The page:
UNITED STATES v. Free at Last Bail Bonds, Inc.; Indiana Lumbermens Mutual Insurance Company, Defendants–Appellants.

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United States Court of Appeals,Sixth Circuit.

UNITED STATES of America, Plaintiff–Appellee, v. Kunuz MOHAMMED–ALI, et al., Defendants, Free at Last Bail Bonds, Inc.; Indiana Lumbermens Mutual Insurance Company, Defendants–Appellants.

No. 15–6003.

Decided: May 17, 2016

Before BOGGS and KETHLEDGE, Circuit Judges; STAFFORD, District Judge. * ON BRIEF:Richard S. Townley, Ballin, Ballin & Fishman, P.C., Memphis, Tennessee, for Appellants. Barbara M. Zoccola, United States Attorney's Office, Memphis, Tennessee, for Appellee.


In March 2010, Free at Last Bail Bonds (“Free”) and Fuad Hamza jointly and severally secured a $75,000 appearance bond on behalf of Kunuz Mohammed–Ali, an Ethiopian national (and Hamza's cousin) who had been charged with smuggling a controlled substance, namely khat, into the United States in violation of 18 U.S.C. § 545. One condition of the sureties' obligation was that Mohammed–Ali “comply with all conditions of release imposed by this court,” which included that Mohammed–Ali wear a GPS ankle bracelet. But 15 months later—at Mohammed–Ali's request and without objection from the government—the district court entered an order allowing him to remove the ankle bracelet. Neither Mohammed–Ali's counsel (a Federal Defender), nor the prosecutor, nor the court itself provided the sureties with notice of Mohammed–Ali's motion to remove the bracelet or of the court's order granting it. Thereafter Mohammed–Ali fled to Ethiopia. The government then filed a civil complaint seeking judgment against the sureties in the amount of the appearance bond. The district court granted summary judgment to the government in that action, reasoning that Free had constructive notice of the motion to remove the ankle bracelet because Free could have accessed the docket for Mohammed–Ali's case by means of the court's electronic-filing system. We disagree with that conclusion and reverse.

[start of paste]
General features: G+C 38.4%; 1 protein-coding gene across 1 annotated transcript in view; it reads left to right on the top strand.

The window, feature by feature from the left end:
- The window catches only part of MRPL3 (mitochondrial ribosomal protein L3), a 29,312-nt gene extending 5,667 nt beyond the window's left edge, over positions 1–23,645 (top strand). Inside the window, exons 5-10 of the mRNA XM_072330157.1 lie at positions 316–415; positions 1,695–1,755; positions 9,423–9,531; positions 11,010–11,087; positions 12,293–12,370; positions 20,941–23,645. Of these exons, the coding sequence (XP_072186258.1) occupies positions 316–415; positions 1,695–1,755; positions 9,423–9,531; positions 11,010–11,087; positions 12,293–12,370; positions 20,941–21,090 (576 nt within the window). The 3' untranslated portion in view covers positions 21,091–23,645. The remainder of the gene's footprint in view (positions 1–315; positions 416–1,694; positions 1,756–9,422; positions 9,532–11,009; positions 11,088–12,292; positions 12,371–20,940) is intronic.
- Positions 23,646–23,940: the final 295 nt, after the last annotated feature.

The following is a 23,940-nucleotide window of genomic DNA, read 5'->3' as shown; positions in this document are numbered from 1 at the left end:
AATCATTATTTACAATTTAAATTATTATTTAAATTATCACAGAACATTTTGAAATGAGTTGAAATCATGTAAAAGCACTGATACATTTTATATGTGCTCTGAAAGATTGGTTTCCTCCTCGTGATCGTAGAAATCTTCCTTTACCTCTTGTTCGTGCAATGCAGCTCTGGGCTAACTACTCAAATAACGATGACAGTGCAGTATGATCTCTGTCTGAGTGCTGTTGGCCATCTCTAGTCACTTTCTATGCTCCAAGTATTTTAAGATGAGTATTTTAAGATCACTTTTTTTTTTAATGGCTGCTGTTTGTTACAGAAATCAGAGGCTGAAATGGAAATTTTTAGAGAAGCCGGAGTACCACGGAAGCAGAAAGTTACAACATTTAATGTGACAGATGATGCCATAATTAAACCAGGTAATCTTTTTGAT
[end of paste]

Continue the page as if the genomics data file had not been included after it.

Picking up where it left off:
“Liability on a bond is a matter of contract[.]” United States v. King, 349 F.3d 964, 966 (7th Cir.2003). Bond agreements allocate risk, so when determining a surety's liability “the right question to ask is what risk [the surety] agreed to accept.” Id. at 967. Here, the risk the sureties agreed to accept was that Mohammed–Ali might flee notwithstanding his conditions of release, which included the government's monitoring of his whereabouts by means of his GPS ankle bracelet. That risk included the possibility that Mohammed–Ali might saw off his ankle bracelet and then flee. What the sureties did not bargain for, however, was that the district court would remove the bracelet for him.

That change in the conditions of Mohammed–Ali's release was plainly material. A district court should not order a material change to a bond's conditions without first providing the sureties “notice and an opportunity to be heard—and to revoke their commitments if the judge alters the terms of release over their opposition.” Id. at 966; see also Reese v. United States, 9 Wall. 13, 76 U.S. 13, 21, 19 L.Ed. 541 (1869). If the surety has notice of a change and consents to it, the surety remains liable. Absent notice and an opportunity to revoke, however, “a material change in risk can discharge the surety's obligation[.]” King, 349 F.3d at 967; see also United States v. Casey, 671 F.2d 975, 977 (6th Cir.1982) (“a material increase in risk discharges a surety”). Hence the question here is whether the sureties—specifically Free, which brought this appeal—were given notice of the motion to remove Mohammed–Ali's bracelet and an opportunity to revoke their commitments if the motion were granted.

We begin and end with the question of notice. The district court freely acknowledged that Free did not, in fact, have notice of Mohammed–Ali's motion to remove his ankle bracelet. By some dereliction nobody told the sureties about it. But the district court reasoned that “Free at Last received notice”—by which it meant constructive notice—“via the Court's electronic filing system[.]” Op. at 8. What the court meant, specifically, was that the court's electronic-filing system “allows public access to court filings,” id., and thus Free could have checked the docket for itself to see that Mohammed–Ali had moved to eliminate the principal impediment to his flight.